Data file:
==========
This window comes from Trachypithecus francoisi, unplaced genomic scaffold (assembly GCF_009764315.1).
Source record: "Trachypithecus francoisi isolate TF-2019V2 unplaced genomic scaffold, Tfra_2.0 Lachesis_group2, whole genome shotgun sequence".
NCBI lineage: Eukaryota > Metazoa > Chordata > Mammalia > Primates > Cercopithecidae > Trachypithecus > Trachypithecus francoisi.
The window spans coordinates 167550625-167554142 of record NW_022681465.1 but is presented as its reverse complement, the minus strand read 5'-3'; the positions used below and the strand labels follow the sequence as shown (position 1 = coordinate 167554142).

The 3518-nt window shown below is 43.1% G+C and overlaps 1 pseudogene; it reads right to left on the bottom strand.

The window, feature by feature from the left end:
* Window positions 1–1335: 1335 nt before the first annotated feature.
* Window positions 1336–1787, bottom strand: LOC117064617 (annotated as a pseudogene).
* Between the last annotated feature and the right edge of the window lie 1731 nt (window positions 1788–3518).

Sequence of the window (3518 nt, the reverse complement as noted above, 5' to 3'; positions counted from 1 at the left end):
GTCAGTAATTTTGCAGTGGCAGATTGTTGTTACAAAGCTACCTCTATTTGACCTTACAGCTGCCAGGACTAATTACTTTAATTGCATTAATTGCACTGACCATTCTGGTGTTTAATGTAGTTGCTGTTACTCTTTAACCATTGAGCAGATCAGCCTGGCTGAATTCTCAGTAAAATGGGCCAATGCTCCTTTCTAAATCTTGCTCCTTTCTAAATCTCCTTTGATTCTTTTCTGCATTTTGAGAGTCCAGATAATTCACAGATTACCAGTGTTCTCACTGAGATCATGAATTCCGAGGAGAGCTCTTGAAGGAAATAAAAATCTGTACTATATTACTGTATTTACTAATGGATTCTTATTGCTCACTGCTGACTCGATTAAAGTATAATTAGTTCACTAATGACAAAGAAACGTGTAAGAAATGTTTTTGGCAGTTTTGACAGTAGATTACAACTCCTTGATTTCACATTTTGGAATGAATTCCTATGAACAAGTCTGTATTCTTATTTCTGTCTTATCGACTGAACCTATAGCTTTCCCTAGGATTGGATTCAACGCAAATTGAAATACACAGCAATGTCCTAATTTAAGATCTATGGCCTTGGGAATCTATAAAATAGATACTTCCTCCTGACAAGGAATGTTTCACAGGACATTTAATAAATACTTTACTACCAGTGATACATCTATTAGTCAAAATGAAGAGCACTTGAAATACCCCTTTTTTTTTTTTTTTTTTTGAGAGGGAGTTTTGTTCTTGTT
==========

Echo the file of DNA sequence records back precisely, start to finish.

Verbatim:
This window comes from Trachypithecus francoisi, unplaced genomic scaffold (assembly GCF_009764315.1).
Source record: "Trachypithecus francoisi isolate TF-2019V2 unplaced genomic scaffold, Tfra_2.0 Lachesis_group2, whole genome shotgun sequence".
NCBI lineage: Eukaryota > Metazoa > Chordata > Mammalia > Primates > Cercopithecidae > Trachypithecus > Trachypithecus francoisi.
The window spans coordinates 167550625-167554142 of record NW_022681465.1 but is presented as its reverse complement, the minus strand read 5'-3'; the positions used below and the strand labels follow the sequence as shown (position 1 = coordinate 167554142).

The 3518-nt window shown below is 43.1% G+C and overlaps 1 pseudogene; it reads right to left on the bottom strand.

The window, feature by feature from the left end:
* Window positions 1–1335: 1335 nt before the first annotated feature.
* Window positions 1336–1787, bottom strand: LOC117064617 (annotated as a pseudogene).
* Between the last annotated feature and the right edge of the window lie 1731 nt (window positions 1788–3518).

Sequence of the window (3518 nt, the reverse complement as noted above, 5' to 3'; positions counted from 1 at the left end):
GTCAGTAATTTTGCAGTGGCAGATTGTTGTTACAAAGCTACCTCTATTTGACCTTACAGCTGCCAGGACTAATTACTTTAATTGCATTAATTGCACTGACCATTCTGGTGTTTAATGTAGTTGCTGTTACTCTTTAACCATTGAGCAGATCAGCCTGGCTGAATTCTCAGTAAAATGGGCCAATGCTCCTTTCTAAATCTTGCTCCTTTCTAAATCTCCTTTGATTCTTTTCTGCATTTTGAGAGTCCAGATAATTCACAGATTACCAGTGTTCTCACTGAGATCATGAATTCCGAGGAGAGCTCTTGAAGGAAATAAAAATCTGTACTATATTACTGTATTTACTAATGGATTCTTATTGCTCACTGCTGACTCGATTAAAGTATAATTAGTTCACTAATGACAAAGAAACGTGTAAGAAATGTTTTTGGCAGTTTTGACAGTAGATTACAACTCCTTGATTTCACATTTTGGAATGAATTCCTATGAACAAGTCTGTATTCTTATTTCTGTCTTATCGACTGAACCTATAGCTTTCCCTAGGATTGGATTCAACGCAAATTGAAATACACAGCAATGTCCTAATTTAAGATCTATGGCCTTGGGAATCTATAAAATAGATACTTCCTCCTGACAAGGAATGTTTCACAGGACATTTAATAAATACTTTACTACCAGTGATACATCTATTAGTCAAAATGAAGAGCACTTGAAATACCCCTTTTTTTTTTTTTTTTTTTGAGAGGGAGTTTTGTTCTTGTT